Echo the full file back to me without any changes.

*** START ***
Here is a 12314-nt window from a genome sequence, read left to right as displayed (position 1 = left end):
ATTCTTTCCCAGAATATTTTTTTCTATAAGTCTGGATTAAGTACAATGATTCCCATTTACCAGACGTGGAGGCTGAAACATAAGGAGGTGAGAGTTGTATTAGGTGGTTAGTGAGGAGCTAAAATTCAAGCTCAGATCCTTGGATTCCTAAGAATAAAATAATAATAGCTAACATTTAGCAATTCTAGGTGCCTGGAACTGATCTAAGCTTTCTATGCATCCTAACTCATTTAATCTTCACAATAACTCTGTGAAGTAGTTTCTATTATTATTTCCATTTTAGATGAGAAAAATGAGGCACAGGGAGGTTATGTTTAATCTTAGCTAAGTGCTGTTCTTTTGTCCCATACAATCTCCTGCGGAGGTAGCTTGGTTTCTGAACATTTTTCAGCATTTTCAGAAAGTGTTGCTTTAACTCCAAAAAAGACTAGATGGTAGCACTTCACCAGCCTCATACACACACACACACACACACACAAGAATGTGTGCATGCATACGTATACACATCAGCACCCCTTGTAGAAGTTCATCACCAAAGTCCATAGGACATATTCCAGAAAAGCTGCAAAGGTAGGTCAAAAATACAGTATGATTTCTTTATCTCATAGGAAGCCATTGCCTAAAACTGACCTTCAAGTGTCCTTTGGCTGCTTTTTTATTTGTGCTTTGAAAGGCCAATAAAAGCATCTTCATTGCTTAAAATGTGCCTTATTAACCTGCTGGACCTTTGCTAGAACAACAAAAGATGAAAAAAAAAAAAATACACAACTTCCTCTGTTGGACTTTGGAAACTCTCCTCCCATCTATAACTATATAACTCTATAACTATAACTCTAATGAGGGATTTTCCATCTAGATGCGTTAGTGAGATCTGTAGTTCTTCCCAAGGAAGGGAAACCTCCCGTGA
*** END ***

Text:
Here is a 12314-nt window from a genome sequence, read left to right as displayed (position 1 = left end):
ATTCTTTCCCAGAATATTTTTTTCTATAAGTCTGGATTAAGTACAATGATTCCCATTTACCAGACGTGGAGGCTGAAACATAAGGAGGTGAGAGTTGTATTAGGTGGTTAGTGAGGAGCTAAAATTCAAGCTCAGATCCTTGGATTCCTAAGAATAAAATAATAATAGCTAACATTTAGCAATTCTAGGTGCCTGGAACTGATCTAAGCTTTCTATGCATCCTAACTCATTTAATCTTCACAATAACTCTGTGAAGTAGTTTCTATTATTATTTCCATTTTAGATGAGAAAAATGAGGCACAGGGAGGTTATGTTTAATCTTAGCTAAGTGCTGTTCTTTTGTCCCATACAATCTCCTGCGGAGGTAGCTTGGTTTCTGAACATTTTTCAGCATTTTCAGAAAGTGTTGCTTTAACTCCAAAAAAGACTAGATGGTAGCACTTCACCAGCCTCATACACACACACACACACACACACAAGAATGTGTGCATGCATACGTATACACATCAGCACCCCTTGTAGAAGTTCATCACCAAAGTCCATAGGACATATTCCAGAAAAGCTGCAAAGGTAGGTCAAAAATACAGTATGATTTCTTTATCTCATAGGAAGCCATTGCCTAAAACTGACCTTCAAGTGTCCTTTGGCTGCTTTTTTATTTGTGCTTTGAAAGGCCAATAAAAGCATCTTCATTGCTTAAAATGTGCCTTATTAACCTGCTGGACCTTTGCTAGAACAACAAAAGATGAAAAAAAAAAAAATACACAACTTCCTCTGTTGGACTTTGGAAACTCTCCTCCCATCTATAACTATATAACTCTATAACTATAACTCTAATGAGGGATTTTCCATCTAGATGCGTTAGTGAGATCTGTAGTTCTTCCCAAGGAAGGGAAACCTCCCGTGA